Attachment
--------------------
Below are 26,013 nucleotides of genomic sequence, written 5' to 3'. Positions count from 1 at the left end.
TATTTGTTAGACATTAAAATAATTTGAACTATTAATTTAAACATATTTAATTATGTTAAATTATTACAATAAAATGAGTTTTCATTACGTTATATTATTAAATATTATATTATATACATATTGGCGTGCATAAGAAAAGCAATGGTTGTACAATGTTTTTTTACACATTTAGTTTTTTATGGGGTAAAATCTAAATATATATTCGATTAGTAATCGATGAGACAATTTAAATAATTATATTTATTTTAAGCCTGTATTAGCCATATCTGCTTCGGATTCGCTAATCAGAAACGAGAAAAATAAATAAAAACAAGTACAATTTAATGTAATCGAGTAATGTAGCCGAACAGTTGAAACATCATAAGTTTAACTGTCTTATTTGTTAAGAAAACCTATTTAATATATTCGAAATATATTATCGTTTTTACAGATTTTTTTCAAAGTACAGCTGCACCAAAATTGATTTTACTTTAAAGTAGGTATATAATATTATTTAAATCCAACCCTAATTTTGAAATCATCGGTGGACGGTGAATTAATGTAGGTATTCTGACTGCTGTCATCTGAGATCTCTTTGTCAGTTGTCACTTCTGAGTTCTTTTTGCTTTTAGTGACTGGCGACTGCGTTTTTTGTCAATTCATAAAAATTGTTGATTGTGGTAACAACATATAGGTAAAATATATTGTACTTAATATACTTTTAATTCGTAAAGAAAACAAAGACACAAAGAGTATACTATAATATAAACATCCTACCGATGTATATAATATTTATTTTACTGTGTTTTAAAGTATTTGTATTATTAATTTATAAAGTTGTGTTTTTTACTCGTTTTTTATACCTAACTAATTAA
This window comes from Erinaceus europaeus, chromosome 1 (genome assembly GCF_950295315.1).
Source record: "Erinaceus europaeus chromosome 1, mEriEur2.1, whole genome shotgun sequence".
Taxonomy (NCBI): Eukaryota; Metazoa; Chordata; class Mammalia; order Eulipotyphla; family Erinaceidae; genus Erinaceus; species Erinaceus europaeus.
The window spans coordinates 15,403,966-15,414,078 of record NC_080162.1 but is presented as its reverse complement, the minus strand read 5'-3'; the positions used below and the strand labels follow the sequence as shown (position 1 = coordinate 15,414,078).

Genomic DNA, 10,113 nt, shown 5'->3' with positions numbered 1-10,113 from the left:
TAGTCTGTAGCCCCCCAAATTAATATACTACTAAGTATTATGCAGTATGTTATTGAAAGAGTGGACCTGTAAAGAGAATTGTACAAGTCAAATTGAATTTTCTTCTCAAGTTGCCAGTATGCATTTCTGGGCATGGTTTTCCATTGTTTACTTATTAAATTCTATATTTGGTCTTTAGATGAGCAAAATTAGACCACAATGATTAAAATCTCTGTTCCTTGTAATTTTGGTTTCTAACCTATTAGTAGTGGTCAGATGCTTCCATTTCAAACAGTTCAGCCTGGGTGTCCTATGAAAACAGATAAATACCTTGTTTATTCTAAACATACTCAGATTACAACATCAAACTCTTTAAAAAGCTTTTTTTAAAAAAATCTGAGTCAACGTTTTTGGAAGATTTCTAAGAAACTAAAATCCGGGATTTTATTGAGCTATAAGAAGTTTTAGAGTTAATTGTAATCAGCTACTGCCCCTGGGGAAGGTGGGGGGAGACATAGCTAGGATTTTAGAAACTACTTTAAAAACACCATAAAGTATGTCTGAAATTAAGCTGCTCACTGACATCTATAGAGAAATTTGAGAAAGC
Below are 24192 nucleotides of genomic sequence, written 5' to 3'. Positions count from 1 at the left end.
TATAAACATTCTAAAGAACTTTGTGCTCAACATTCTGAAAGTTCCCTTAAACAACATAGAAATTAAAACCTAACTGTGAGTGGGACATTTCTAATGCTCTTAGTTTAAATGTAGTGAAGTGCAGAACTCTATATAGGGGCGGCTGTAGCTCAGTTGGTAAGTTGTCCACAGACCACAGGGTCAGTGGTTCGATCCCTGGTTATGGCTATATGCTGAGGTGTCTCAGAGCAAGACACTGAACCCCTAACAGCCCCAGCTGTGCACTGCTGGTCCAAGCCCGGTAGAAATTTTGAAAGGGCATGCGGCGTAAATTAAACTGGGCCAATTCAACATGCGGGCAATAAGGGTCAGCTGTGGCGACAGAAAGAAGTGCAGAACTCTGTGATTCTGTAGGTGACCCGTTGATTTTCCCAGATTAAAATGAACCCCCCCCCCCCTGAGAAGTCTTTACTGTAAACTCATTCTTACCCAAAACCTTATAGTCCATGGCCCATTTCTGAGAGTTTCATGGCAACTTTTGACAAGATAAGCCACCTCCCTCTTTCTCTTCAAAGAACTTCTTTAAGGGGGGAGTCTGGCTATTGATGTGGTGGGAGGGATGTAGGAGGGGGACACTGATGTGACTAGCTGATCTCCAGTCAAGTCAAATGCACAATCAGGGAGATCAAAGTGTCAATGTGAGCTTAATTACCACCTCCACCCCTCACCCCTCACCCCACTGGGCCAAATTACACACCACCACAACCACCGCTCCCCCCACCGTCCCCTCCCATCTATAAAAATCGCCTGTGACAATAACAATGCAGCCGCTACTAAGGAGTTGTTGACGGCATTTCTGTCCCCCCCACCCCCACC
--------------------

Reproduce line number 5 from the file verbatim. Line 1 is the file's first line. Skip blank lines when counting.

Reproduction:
Taxonomy (NCBI): Eukaryota; Metazoa; Chordata; class Mammalia; order Eulipotyphla; family Erinaceidae; genus Erinaceus; species Erinaceus europaeus.